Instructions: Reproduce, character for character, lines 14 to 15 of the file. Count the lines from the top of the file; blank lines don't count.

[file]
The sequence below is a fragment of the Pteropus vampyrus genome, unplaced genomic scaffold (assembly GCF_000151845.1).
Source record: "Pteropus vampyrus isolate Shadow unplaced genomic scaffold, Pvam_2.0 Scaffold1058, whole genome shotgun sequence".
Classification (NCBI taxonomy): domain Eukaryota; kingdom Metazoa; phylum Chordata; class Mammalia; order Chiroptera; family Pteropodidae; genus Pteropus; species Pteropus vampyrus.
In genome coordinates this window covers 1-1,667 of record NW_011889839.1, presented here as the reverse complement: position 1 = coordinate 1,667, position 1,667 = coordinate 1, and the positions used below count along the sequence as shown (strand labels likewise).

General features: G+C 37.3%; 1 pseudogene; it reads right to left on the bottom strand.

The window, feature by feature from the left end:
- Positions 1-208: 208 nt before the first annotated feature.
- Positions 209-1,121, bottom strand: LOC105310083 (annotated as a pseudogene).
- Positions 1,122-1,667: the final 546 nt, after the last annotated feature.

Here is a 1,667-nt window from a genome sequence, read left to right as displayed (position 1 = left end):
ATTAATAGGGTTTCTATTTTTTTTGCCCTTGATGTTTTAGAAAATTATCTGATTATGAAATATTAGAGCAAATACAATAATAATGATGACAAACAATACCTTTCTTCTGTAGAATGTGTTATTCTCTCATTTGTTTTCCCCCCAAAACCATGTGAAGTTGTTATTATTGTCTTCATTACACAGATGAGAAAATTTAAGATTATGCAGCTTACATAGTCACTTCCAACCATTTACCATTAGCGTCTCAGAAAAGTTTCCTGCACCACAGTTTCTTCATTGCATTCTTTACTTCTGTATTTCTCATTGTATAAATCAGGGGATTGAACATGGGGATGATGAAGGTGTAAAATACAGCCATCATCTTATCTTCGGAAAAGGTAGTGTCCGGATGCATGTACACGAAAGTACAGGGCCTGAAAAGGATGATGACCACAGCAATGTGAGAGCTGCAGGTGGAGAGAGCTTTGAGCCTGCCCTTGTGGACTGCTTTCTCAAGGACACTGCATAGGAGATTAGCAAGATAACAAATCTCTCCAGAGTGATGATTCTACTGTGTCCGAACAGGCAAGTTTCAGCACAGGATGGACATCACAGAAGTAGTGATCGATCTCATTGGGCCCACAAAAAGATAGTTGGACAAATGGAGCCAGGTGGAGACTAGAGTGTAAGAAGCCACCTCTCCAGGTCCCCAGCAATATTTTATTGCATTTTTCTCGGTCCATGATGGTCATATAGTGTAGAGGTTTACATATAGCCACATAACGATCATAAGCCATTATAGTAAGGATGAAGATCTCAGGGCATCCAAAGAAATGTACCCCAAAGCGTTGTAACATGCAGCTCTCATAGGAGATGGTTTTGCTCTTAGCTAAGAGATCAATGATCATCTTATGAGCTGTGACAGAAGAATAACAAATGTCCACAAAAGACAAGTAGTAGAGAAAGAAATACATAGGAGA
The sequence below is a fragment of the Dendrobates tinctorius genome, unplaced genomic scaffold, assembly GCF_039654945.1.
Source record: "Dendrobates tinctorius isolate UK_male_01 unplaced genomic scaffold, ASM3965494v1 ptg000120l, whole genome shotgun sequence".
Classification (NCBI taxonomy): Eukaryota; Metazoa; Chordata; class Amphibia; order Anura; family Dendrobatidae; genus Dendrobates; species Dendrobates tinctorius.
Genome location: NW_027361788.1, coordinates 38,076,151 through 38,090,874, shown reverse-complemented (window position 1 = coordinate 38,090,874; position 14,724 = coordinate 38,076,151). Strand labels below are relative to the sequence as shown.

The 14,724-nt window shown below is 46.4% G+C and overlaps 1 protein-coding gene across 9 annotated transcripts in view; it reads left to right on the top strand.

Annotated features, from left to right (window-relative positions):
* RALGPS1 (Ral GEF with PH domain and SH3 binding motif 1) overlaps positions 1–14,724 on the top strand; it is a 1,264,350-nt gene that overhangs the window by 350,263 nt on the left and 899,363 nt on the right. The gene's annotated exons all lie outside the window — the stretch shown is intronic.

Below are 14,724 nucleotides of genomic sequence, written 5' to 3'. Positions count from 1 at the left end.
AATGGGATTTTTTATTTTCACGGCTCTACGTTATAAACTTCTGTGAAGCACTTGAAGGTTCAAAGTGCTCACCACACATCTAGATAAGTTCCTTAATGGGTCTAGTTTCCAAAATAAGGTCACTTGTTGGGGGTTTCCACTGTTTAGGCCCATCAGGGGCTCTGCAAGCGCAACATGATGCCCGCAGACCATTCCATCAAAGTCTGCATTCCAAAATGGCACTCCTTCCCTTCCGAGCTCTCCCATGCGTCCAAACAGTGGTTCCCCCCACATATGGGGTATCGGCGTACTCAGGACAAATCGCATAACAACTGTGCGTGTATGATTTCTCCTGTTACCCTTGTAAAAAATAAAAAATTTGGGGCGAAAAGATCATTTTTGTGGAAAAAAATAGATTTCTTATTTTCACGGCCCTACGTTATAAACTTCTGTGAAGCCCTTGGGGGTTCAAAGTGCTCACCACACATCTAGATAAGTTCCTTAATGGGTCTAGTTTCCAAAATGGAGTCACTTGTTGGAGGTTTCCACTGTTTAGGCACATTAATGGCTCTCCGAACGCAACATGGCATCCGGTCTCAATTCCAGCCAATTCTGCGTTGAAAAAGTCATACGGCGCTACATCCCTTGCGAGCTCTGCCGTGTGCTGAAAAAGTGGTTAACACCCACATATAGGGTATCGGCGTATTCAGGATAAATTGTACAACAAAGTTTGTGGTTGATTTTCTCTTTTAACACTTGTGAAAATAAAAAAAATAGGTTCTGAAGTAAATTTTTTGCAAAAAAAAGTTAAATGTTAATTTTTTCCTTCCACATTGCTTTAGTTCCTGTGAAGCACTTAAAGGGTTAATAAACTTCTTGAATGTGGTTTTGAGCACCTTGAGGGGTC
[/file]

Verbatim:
Classification (NCBI taxonomy): Eukaryota; Metazoa; Chordata; class Amphibia; order Anura; family Dendrobatidae; genus Dendrobates; species Dendrobates tinctorius.
Genome location: NW_027361788.1, coordinates 38,076,151 through 38,090,874, shown reverse-complemented (window position 1 = coordinate 38,090,874; position 14,724 = coordinate 38,076,151). Strand labels below are relative to the sequence as shown.